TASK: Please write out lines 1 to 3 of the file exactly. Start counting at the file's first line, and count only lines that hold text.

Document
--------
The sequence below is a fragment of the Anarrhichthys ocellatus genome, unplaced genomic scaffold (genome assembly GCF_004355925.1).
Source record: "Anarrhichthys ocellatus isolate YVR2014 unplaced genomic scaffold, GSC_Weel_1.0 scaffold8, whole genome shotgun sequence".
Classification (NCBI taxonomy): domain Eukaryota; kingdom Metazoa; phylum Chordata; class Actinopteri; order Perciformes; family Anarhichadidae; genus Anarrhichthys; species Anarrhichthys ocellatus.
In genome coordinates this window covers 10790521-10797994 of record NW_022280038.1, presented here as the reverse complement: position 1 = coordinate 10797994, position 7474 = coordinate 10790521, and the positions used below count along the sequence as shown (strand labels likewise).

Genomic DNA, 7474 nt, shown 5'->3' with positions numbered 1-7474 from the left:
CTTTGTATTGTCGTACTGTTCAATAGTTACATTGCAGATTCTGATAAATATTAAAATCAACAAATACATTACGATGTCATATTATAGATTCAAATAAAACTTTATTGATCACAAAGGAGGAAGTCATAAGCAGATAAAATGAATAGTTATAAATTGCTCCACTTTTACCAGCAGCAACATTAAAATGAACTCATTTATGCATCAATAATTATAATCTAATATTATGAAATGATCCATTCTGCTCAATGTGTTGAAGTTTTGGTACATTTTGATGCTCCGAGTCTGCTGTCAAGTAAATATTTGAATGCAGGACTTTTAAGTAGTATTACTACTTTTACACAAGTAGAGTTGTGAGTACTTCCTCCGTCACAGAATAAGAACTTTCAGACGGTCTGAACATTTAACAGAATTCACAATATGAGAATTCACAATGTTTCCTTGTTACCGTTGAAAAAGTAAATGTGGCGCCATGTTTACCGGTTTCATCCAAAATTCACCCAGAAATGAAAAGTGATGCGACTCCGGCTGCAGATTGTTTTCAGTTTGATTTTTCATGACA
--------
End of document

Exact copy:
The sequence below is a fragment of the Anarrhichthys ocellatus genome, unplaced genomic scaffold (genome assembly GCF_004355925.1).
Source record: "Anarrhichthys ocellatus isolate YVR2014 unplaced genomic scaffold, GSC_Weel_1.0 scaffold8, whole genome shotgun sequence".
Classification (NCBI taxonomy): domain Eukaryota; kingdom Metazoa; phylum Chordata; class Actinopteri; order Perciformes; family Anarhichadidae; genus Anarrhichthys; species Anarrhichthys ocellatus.